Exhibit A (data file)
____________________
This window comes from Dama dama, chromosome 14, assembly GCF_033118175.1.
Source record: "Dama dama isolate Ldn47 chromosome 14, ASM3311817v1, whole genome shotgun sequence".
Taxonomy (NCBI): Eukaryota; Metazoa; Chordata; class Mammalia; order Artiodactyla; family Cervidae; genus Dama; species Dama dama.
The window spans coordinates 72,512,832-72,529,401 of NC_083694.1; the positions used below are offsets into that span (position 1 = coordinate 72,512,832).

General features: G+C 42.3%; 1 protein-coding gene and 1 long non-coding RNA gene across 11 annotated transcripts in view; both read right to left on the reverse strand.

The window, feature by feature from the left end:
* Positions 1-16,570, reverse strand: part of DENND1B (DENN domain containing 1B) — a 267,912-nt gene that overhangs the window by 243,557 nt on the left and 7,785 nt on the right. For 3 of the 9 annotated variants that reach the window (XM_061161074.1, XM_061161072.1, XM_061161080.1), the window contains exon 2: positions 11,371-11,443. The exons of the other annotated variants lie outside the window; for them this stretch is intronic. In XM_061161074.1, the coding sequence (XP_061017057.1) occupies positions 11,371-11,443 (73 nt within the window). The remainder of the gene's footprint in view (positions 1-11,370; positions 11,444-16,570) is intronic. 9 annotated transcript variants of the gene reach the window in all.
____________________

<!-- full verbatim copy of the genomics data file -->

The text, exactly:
This window comes from Dama dama, chromosome 14, assembly GCF_033118175.1.
Source record: "Dama dama isolate Ldn47 chromosome 14, ASM3311817v1, whole genome shotgun sequence".
Taxonomy (NCBI): Eukaryota; Metazoa; Chordata; class Mammalia; order Artiodactyla; family Cervidae; genus Dama; species Dama dama.
The window spans coordinates 72,512,832-72,529,401 of NC_083694.1; the positions used below are offsets into that span (position 1 = coordinate 72,512,832).

General features: G+C 42.3%; 1 protein-coding gene and 1 long non-coding RNA gene across 11 annotated transcripts in view; both read right to left on the reverse strand.

The window, feature by feature from the left end:
* Positions 1-16,570, reverse strand: part of DENND1B (DENN domain containing 1B) — a 267,912-nt gene that overhangs the window by 243,557 nt on the left and 7,785 nt on the right. For 3 of the 9 annotated variants that reach the window (XM_061161074.1, XM_061161072.1, XM_061161080.1), the window contains exon 2: positions 11,371-11,443. The exons of the other annotated variants lie outside the window; for them this stretch is intronic. In XM_061161074.1, the coding sequence (XP_061017057.1) occupies positions 11,371-11,443 (73 nt within the window). The remainder of the gene's footprint in view (positions 1-11,370; positions 11,444-16,570) is intronic. 9 annotated transcript variants of the gene reach the window in all.